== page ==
I’m a bit unusual as an early career researcher. You see, academic research is my third career. I spent about 15 years as a programmer and a consultant to programmers, then another 15 years as a tech entrepreneur, setting up and running an outsourced software development company. Both were good fun, and both gave me skills that I use every day in my academic research. For example, even before I started a PhD at Lancaster, I knew how to run a project; how to schedule; how to write a good document; how to manage; about flipped learning; and how to network with colleagues. They’re all useful skills for researchers even if they are rarely included in researcher learning plans.
My favourite research achievement so far is one of impact. Ingolf Becker and I spent several months, with the help of the CyberASAP scheme, taking the Developer Security Essentials workshops we had invented and trialled, and promoting them as an offering for industry. And the workshops are now indeed being used in several companies. Impact is valuable for my university; and for me, it is satisfying to make a contribution to the world.
My big outstanding research question is: how are development teams to achieve good security and privacy without the help of security experts? It’s a question I first encountered in 2012 as leader of a team in just that position; it is a question that is still as relevant, challenging and important as it was then. Innovation and change tend to start with smaller, independent, companies and organisations, and these are exactly where security expertise is most lacking. So, it is vital that we find answers to support them. And this question still drives all my research.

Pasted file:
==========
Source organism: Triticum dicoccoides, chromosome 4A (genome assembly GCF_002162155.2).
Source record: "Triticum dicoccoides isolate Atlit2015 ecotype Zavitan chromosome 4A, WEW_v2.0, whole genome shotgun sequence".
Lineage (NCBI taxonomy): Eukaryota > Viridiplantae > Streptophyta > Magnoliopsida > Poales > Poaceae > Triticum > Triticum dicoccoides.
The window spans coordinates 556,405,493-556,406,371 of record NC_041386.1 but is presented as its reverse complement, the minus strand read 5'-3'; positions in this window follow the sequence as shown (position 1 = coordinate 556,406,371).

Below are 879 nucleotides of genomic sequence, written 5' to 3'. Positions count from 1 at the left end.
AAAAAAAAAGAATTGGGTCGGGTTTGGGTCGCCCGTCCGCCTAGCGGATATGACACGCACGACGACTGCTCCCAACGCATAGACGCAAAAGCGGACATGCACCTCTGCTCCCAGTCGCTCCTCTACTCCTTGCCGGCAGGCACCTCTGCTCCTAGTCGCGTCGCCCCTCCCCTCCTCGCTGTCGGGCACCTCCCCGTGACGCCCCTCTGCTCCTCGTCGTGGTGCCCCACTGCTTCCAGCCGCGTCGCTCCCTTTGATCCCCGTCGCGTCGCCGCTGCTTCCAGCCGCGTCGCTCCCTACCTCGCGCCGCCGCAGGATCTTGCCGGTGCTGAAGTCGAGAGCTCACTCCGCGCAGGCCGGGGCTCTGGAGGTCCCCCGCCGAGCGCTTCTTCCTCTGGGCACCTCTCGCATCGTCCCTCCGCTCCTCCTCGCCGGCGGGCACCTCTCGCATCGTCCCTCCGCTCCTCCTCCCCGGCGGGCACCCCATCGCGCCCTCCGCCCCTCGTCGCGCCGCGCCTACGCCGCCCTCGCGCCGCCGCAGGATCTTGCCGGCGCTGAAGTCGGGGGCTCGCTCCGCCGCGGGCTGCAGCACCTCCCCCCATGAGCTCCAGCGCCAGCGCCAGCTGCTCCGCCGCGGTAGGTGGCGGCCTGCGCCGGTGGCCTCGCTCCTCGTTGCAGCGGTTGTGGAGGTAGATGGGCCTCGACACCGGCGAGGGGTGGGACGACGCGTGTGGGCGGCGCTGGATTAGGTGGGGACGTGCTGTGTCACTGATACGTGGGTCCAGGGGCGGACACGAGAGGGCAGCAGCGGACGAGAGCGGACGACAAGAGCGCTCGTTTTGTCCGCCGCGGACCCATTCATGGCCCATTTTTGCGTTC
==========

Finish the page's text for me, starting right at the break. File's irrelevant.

Though it is foremost a technical subject (software security), practical answers to the research question require a range of disciplines: software engineering, sociology, statistics, psychology and management. That range of disciplines is challenging, requiring different academic and industry experts to work together. Nobody knows in advance what the answers are likely to be; changes happen in industry by a process of evolution, with effective practice sometimes being picked up and adopted in different companies. So, academia can contribute very effectively to establishing effective practice—by exploring unconventional and ground-breaking ideas. Our latest project, Sprite+’s FiVu, for example, trials the idea of using design fiction to help threat assessment in a particular domain. Wacky? Certainly. Likely to help security-challenged developers in some way? Yes, that too.
Call for Events is now open! We're supporting Members and Expert Fellows to lead activities that explore aspects of TIPS in the Digital Economy. We will help to organise the activity with up to £5,000 to cover the associated costs.